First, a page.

I've also got a 1988 1 ton Dodge Van in the shop that I'm dismantling so I can use the front clip and frame for the 1941 Chevy COE that we're building to pull the New Mexi-Can Streamline trailer. I have to stretch the frame on the Dodge but haven't figured out the exact dimensions yet. I'm planning on using part of the van body to build a sleeper cab onto the 41 COE, if I can get it to look like it fits. This is probably going to take more expertise than I have at the moment, but I'm going to give it a try. Wish me luck!
I haven't done a lot to the trailer this summer since it has been so hot outside. I did finally get the belly pan cut out from underneath the frame. There was plenty of dirt and dust, wadded up fiberglass insulation, along with several rat's nest that had been built underneath the floor over the years. You might say it was pretty gross and really dirty. I'm glad that part is out of the way. I still have to drop the old black water tank, but thankfully everything that was left in the old tank has finally dried up and hopefully it won't but such a mess when I get ready to cut the brackets out.
Anyway, back to the death of my grinder. I've really put this little 4 1/2" grinder through the mill here lately, not to mention that it's about 10+ years old anyway. So you might say I've got my moneys worth out of it. But I was beginning to cut a 1 inch bolt and the grinder started shuttering and making all sorts of racket, so I shut it down. I tried it later and it seemed to have smoothed out but as soon as I started to apply some pressure to the grinding wheel it began to holler at me again.
Yesterday I took it apart to check it out. It was easy to get apart but it took me about 5 tries to get everything in the right order to get it put back together. I cleaned it up and added new grease but one of the bearings is shot, so it is still dead. No resurrection at this time. Maybe later if I get ambitious and decide to replace the bearing.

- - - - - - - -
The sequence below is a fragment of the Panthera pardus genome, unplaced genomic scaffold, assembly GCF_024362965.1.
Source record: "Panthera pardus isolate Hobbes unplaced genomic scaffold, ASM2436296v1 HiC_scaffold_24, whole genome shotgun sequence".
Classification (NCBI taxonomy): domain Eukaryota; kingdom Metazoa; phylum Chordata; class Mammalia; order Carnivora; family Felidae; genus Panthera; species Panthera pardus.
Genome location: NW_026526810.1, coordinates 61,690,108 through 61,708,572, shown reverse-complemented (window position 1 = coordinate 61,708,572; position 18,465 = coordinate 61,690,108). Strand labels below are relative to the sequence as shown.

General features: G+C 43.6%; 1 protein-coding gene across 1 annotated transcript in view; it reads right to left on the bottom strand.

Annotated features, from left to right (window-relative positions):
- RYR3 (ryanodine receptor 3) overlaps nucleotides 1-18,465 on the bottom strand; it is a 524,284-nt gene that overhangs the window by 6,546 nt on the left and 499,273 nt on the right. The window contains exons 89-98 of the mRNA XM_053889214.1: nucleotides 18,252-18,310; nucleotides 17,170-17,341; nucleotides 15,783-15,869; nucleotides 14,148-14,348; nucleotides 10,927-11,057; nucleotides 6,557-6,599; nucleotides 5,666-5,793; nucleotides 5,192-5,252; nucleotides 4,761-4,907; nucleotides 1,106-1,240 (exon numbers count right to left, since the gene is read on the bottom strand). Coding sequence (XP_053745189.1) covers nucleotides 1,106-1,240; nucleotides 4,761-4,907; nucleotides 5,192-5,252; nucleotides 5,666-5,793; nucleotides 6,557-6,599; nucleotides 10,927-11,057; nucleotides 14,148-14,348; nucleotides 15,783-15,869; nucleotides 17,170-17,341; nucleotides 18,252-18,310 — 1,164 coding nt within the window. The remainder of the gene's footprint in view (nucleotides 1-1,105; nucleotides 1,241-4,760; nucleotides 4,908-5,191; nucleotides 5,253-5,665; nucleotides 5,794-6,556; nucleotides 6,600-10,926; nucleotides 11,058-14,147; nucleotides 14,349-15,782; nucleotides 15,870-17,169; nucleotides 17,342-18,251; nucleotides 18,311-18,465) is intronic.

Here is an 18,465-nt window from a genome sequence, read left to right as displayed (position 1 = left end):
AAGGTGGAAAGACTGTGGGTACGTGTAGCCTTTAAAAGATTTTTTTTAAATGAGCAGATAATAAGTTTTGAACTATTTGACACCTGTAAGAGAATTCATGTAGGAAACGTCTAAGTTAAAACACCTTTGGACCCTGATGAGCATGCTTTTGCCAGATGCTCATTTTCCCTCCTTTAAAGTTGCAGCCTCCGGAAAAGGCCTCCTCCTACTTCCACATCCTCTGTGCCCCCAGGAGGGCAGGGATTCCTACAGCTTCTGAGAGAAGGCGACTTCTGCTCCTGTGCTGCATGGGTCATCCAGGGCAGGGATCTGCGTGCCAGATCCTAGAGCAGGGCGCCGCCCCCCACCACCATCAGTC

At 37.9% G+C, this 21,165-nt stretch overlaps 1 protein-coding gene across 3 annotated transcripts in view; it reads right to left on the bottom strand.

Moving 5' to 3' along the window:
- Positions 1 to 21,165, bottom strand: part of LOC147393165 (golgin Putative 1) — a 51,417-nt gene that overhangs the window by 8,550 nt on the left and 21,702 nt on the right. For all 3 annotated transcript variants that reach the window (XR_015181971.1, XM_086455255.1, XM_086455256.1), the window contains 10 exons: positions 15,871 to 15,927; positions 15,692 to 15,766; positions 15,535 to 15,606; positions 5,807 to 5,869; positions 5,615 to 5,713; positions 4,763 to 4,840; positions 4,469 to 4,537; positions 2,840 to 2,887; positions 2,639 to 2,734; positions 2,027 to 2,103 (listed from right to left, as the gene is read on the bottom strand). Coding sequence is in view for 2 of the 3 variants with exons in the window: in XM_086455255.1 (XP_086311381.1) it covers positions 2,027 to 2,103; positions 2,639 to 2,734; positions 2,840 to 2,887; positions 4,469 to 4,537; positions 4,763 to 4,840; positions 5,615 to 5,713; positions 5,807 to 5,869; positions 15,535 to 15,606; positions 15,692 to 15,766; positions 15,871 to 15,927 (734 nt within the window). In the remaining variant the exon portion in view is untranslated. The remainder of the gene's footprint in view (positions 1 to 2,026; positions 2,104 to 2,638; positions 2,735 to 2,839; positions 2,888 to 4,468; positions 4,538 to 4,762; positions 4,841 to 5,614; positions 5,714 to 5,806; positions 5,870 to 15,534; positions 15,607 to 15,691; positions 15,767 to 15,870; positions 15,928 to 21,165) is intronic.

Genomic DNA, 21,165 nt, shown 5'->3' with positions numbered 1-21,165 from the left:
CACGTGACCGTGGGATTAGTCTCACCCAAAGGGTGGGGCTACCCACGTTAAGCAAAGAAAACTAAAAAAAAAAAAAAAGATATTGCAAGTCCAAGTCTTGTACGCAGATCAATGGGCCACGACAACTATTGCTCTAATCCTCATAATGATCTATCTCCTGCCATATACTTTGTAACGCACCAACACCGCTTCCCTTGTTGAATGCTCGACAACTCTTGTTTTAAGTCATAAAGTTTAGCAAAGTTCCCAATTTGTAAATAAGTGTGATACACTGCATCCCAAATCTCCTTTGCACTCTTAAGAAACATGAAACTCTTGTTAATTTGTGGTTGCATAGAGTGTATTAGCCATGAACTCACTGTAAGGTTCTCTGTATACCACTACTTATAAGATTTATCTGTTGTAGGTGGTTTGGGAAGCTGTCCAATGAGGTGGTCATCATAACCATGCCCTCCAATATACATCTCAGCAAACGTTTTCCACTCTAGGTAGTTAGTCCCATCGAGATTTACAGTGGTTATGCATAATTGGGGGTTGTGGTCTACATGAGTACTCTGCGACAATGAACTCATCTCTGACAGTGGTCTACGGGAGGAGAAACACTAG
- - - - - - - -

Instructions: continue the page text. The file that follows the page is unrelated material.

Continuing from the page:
So, it's off to Harbor Freight to get some more grinders. This time I'll buy 3-4 so I can have different wheels on each grinder and maybe have a backup to jump in if one of them quits prematurely. I priced the grinders at Harbor Freight and you can buy one as cheap as $20 and the expensive one is $40. I think my Dewalt that I bought a few years ago cost somewhere around $100 bucks?? I checked on the net for parts. Can't get a bearing, at least not from Dewalt. You have to buy the whole gearcase assembly and it is $51.97 + shipping and tax. What a deal! I think I'll just buy some new grinders and let the old one fade away to grinder heaven.
I've had a few people comment on our nice looking Suburban. I assume that some are looking at the picture at the top of the blog and they think that this is my finished product (below).
Sorry, this one is not ours. I hope ours turns out looking this nice and it is something I'll strive for, but unfortunately ours is not even close to this as of now. Hopefully it will be but I've got a lot of work to do before it be even close to this.
Here is another one that someone did a very nice job on.
I don't think I'd go for the low rider effect, but the guy did a good job on the restoration. So, I still have a lot of elbow grease to put into the restoring/rebuilding of ours.
And......at the moment this is what ours looks like:
This is a far cry from a vehicle that has been finished by the pros and with an unlimited budget such as this one:
Hopefully in the future our 4954 Suburbillac will remotely resemble the ones pictured above that are in their finished states. But at the present I'm still working on ours and have a long way to go. Not to mention the other projects I'm still working on....1968 Streamline travel trailer, 1941 Chevy COE and my shop which I'm constantly upgrading and changing.
Throw in a vacation or two and it really slows a person down as far as making a lot of progress. And we just recently had a 10 day trip to Fort Collins, Colorado for Patsi's family reunion. I'll write about this trip in a separate post.
So....Until next time.